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FENNO: Living CTE diagnosis would be game-changer in head injury studies
Question of the Day
Over the past year and a half, 60 retired NFL veterans traveled to Boston in search of an answer.
Each faced two days of spinal taps to measure proteins, scans, logic examinations, electrophysiological studies, testing for movement and motor skills, cognitive assessment, psychiatric and behavioral interviews, and more.
They’re part of a quiet effort by Boston University's Center for the Study of Traumatic Encephalopathy to develop biomarkers to diagnose and eventually treat chronic traumatic encephalopathy in living patients, the first such study of the disease funded by the National Institutes of Health.
“My sense is, and I say this a lot, I am very confident that within five years we will have the ability to diagnose CTE during life,” said Dr. Robert Stern, the center’s co-founder who directs the study. “That would allow us to answer many critical questions like, is CTE even common? We don’t know. We have no idea if this is really a big public health issue or not.”
There are former players, thousands of them, suing the NFL over head injuries, and public relations campaigns pledging football forever and rules changes and concussion protocols to accompany an army of committees, panels, advisers, partnerships, subcommittees, ambassadors, initiatives, donations and grants.
And never far from the uncertainty swirling around football’s head injuries are those stomach-turning letters: CTE.
The brain-shredding neurodegenerative disease took root in Junior Seau’s brain before he shot himself in 2012. Same with Ray Easterling, who also took his own life last year. Dave Duerson pulled the trigger in 2011. Dozens of other former NFL players were diagnosed.
This is the face — the fear, really — of football’s crossroads. Lives ripped apart. Slides of decimated brain tissue. A disease that robs personalities, damages impulse control, prompts aggression and, in its later stages, resembles Alzheimer’s. A disease that can only be diagnosed by examining brain tissue after death. A disease surrounded by questions.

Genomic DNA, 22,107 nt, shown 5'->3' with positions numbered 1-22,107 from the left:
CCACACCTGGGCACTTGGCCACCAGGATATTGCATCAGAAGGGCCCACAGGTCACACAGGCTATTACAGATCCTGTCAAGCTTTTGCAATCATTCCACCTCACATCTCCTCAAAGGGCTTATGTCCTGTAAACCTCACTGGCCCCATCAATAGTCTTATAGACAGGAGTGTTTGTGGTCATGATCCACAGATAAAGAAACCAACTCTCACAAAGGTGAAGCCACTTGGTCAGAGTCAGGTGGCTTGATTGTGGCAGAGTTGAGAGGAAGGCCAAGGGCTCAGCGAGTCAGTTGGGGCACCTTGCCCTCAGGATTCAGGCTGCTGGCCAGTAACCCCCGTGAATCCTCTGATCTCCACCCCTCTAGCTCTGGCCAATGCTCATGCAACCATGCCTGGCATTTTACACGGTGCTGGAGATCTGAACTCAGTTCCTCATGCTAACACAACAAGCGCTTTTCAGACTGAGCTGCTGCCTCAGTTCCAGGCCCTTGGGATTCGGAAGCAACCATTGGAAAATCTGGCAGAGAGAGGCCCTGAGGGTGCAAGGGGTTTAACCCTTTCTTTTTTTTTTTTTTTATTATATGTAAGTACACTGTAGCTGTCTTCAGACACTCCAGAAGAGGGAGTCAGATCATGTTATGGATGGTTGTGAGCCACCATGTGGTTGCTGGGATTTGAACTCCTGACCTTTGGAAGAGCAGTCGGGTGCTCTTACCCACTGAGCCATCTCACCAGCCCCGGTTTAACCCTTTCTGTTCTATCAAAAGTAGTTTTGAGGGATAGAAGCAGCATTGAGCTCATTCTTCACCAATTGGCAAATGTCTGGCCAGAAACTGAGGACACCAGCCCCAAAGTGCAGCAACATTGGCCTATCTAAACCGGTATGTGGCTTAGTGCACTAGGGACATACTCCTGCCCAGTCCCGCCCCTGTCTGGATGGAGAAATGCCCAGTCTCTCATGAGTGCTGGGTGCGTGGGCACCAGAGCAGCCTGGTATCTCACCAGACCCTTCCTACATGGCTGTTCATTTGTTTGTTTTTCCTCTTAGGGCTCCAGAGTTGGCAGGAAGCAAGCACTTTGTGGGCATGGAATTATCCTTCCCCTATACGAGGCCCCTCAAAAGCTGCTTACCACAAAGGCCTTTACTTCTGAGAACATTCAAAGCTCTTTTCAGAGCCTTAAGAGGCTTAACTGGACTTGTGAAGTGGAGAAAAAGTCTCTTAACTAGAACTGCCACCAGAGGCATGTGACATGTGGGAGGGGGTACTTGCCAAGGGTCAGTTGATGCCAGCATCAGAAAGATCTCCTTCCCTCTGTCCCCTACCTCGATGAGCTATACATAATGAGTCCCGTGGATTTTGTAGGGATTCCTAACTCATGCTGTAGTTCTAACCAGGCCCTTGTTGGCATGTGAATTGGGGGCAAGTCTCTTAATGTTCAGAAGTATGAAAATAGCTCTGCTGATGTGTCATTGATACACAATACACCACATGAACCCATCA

“Research into CTE is really in its infancy, in spite of what the media portrays,” Stern said. “We know very, very little.”
There’s one nagging constant: Every case of CTE diagnosed after death includes a history of repetitive brain trauma. But not everyone who hits their head repeatedly gets the disease. What is the trigger?
“There’s such a fear out there amongst players, parents that getting your head hit is going to result in your becoming demented,” Stern said. “And yet we don’t know enough about this disease to educate parents, athletes, physicians, policymakers.”
The study isn’t talked about much. But the efforts to unravel CTE’s mysteries could help transform how we view football.
Imagine, for a moment, if a reliable living test is developed. Sure, logic dictates that getting whacked in the head isn’t good. But such a test could provide an objective measure, not educated guesses, of football’s repercussions from youth to high school to college to the pros. When does CTE start? What, if any, genetic factors increase risk? Who is most susceptible? What positions? Length of career? How does concussion history and treatment factor in? Do different tackling techniques or rule changes actually help?
And the ability to diagnose during life, Stern believes, would lead to clinical trials for medication to treat or even prevent the disease.
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